We’ve attended several fairs and exhibitions. We were at the international trade fair in the course of the year.  The Institute of Food Science  Technology were invited to be part of the conference we attended, and we had an exhibition stand. We were at MSMEs Fair to give them information about what is required of them as enterprises; that is labeling, information, packaging and all that. We were at the industrialization fair too. That one was organized in the course of the year. We continued with our sensitization programme, we’ve been to different parts of Lagos, and as a matter of fact, in December we embarked on an aggressive  consumer education. What we decided to do is to have a campaign, called the local government campaign, whereby we do two local governments in each Division. So we started with Ikeja.  So we make sure we touch two local governments and LCDA, we give then consumer education. We teach them their rights. And the law that sets up the agency says we should have offices in all the local governments and LCDAs, so we’ve commenced action on that, too.  We are starting with the division strategy too, to do that. We’ve improved our publicity, our  jingles are now being heard all over, and we continue to use the social media platforms, too. By and large, I thank God for where we are, and I  believe God that with time, we’ll get to our destination. We believe with the pace at which we are working, we’ll achieve our desire, particularly in view of the agenda of this administration, which is the THEME agenda.

 

Why we sealed some stores in 2019

In the course of the year,  we did some seal-ups. For instance, the shop that was sealed up recently had been visited  on two occasions when expired products were found there. And despite our warnings, the owner of the business,  continued. We now called her and she said we could do whatever we liked. So we just went straight to the Consumer Court and filed an action against the store. And the court said we should put them on notice. And,  despite being served court process, thrice,  the store still refused to honour the invitation. Subsequently the order was granted, and the store was sealed up by the court sheriffs. And also in the course of the year, our officers were attacked  at a supermarket and locked up. The manager of the store was very aggressive. We wanted to remove products that had expired from the store, and he resisted it, dragged the product from a lady and in the course of doing  that  broke her fingernail.  The Store Manager was picked up, together with some other staff and the matter taken to court.  There were other stores too that we visited twice, thrice, and discovered expired products were still being sold by those stores. We would give them compliance notice they would ignore, so we are prosecuting such people. We have some civil actions too. Some are contentious. We have one with a Disco, involving a woman of above 80 years, losing some household equipment due to high power voltage. And we invited the Disco, just for mediation, at least the woman is demanding  for the cost of replacement of those equipment, but the Disco refused to honour our invitation. So we are in court with them. We have others  in court, too. A few against  some insurance companies that refused to pay after the expiration of the insurance policy contract. We wrote to them. The complainants too had written several letters demanding for their claims, but they didn’t honour their invitations. Interestingly, we had three cases against that particular insurance company. But the moment we served them with the court processes, they came to  court and said they wanted to settle our of court. And I said to myself, ‘Why not do this before we got to the stage of spending tax payer’s money to initiate the court action? We have a matter against  someone who sold a sound mixer, valued at about one million to a church in Gbagada. Instead of looking for solution, he said the person that was in charge of the sound mixer in church did not manage the thing well. So we are in court. So by and large, if I do a comparison of where we ended last year, and where we are now, I think we have doubled the number of complaints. As at the end of our activities,  in 2018, we were on 219 complaints, and carried over like 45, but at the end of the 2019,  we are close to 700, and we resolved over 500 of that number. Majority of the  pending cases are with the Discos. Then we have some new ones that would come up in 2020.  Invariably I can say categorically that people are now being aware of their rights. People, I mean consumers, in the state,  now know that they have an agency  where they can  seek redress and fight their cause. For instance, the financial implications of the refunds we’ve been able to get as at November  2019, is close to N25million, that is compensation and refunds; since inception. Interestingly, our service remains free. We still have a long way to go, though, looking at the population of Lagos.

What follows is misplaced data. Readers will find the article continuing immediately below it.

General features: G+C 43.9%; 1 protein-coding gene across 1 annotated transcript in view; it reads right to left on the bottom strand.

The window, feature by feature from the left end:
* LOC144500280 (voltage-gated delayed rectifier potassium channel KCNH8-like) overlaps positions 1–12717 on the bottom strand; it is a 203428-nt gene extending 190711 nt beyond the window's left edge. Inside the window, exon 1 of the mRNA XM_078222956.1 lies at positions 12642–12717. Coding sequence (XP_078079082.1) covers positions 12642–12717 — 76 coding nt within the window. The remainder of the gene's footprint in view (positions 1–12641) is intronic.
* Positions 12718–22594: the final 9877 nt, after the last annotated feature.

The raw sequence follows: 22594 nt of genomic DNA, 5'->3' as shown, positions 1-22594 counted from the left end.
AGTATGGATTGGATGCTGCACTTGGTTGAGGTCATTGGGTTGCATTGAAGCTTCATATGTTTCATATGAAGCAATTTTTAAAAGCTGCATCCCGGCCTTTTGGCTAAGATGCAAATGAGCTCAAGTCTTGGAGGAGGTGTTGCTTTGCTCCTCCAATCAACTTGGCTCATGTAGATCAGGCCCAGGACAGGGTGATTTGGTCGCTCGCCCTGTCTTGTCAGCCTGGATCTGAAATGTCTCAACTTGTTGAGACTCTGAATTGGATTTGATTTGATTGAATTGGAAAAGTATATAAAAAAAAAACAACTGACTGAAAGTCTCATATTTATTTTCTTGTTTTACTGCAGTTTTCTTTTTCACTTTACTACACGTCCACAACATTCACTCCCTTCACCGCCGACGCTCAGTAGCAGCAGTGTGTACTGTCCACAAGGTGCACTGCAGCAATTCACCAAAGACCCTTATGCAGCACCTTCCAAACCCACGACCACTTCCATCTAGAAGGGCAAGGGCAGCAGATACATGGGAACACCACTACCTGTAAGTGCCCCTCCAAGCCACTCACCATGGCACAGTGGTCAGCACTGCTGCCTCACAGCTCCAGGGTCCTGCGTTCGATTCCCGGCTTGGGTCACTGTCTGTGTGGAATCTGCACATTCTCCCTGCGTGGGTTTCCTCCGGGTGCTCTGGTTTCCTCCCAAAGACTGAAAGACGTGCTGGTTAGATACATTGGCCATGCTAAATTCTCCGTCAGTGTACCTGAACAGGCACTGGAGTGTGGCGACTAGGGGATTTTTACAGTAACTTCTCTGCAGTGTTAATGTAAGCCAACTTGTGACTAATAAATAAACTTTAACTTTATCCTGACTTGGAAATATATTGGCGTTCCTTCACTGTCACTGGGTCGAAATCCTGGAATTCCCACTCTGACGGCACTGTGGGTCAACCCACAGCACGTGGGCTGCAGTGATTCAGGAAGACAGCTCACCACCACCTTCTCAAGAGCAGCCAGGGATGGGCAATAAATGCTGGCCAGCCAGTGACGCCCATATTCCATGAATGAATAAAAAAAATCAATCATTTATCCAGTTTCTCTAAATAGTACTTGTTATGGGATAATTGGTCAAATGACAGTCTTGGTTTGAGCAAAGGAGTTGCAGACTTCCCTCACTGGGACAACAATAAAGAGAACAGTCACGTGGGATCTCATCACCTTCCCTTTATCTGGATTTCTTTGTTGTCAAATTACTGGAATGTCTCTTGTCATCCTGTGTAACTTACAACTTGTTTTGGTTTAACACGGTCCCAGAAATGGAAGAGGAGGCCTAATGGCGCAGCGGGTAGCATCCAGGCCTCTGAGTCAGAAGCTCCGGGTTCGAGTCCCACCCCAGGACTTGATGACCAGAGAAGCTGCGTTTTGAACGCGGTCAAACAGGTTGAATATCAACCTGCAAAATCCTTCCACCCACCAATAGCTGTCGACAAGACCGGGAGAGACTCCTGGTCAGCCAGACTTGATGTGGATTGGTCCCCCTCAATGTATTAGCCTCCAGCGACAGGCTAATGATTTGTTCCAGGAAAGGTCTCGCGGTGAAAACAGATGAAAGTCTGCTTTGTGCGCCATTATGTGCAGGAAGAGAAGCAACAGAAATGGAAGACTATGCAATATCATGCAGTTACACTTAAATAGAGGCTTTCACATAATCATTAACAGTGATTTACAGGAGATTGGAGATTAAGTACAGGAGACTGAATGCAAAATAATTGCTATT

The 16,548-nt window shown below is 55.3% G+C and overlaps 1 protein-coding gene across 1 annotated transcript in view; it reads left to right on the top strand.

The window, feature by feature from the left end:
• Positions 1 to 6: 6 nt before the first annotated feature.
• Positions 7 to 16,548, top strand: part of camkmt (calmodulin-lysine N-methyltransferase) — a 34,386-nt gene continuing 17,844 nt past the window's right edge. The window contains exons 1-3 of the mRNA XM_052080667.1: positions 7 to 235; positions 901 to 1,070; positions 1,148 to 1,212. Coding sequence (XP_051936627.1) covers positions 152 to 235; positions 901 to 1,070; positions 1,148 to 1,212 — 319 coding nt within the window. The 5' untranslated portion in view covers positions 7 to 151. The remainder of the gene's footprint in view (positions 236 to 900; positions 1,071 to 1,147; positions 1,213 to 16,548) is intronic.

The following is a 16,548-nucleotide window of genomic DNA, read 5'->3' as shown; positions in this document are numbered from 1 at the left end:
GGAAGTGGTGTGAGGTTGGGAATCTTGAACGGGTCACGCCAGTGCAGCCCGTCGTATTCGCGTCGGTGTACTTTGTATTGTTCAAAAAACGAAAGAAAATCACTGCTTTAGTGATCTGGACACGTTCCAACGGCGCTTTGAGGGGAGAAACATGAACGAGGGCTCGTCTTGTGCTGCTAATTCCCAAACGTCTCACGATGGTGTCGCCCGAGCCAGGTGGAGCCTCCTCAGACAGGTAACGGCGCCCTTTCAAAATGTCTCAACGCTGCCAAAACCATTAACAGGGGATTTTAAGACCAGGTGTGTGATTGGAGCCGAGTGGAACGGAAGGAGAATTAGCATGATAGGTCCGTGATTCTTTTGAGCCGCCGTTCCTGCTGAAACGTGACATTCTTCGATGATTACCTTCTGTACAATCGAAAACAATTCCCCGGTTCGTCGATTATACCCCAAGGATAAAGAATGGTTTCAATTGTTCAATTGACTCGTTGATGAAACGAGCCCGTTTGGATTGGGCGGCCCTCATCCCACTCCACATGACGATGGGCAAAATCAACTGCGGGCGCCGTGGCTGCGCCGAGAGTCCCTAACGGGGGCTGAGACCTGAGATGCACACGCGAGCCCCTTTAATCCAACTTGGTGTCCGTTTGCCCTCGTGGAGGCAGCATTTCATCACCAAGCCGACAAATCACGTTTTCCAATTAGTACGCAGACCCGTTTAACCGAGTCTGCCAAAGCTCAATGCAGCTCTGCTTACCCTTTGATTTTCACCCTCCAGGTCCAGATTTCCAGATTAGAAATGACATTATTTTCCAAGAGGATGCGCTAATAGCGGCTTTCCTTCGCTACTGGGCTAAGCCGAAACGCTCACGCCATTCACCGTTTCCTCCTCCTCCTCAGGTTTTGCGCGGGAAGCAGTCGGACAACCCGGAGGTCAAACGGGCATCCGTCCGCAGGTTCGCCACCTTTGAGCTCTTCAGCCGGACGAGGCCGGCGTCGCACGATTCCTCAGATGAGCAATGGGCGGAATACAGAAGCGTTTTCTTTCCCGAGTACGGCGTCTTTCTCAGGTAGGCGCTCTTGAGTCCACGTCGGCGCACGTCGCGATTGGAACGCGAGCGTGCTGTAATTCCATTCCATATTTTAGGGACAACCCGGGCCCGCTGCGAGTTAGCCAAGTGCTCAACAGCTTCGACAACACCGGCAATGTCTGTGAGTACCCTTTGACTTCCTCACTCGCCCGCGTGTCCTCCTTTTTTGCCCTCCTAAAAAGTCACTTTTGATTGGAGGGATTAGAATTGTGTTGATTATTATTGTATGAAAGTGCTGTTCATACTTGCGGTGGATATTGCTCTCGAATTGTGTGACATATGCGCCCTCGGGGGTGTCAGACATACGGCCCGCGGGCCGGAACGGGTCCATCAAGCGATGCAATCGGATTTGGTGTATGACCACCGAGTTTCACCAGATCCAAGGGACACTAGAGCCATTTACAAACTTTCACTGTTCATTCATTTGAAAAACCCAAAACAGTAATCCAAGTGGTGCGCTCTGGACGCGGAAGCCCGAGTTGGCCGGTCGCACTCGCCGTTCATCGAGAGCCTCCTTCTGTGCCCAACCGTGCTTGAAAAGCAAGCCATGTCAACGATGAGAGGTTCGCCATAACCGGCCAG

How the new Consumer Court has helped us

It has really helped. Anytime we introduce ourselves to people, and tell them we have a dedicated court, where people who commit infractions can be prosecuted, they sit up. Nobody wants to be prosecuted.

 

Our expansion plans in 2020

We already have an approval  to set up offices in ten different locations within the state. So what we’ve done is to draw up a schedule. We’ve written to local government, asking for space, even if it’s one room. Once they give us, we clean it and we begin to use. We already have the approvals. So once we get that done, we can also project in the new year to do more. By the end of 2020, we should be able to do within 15 and 20 different locations. So very soon, we begin to tell people where to meet us.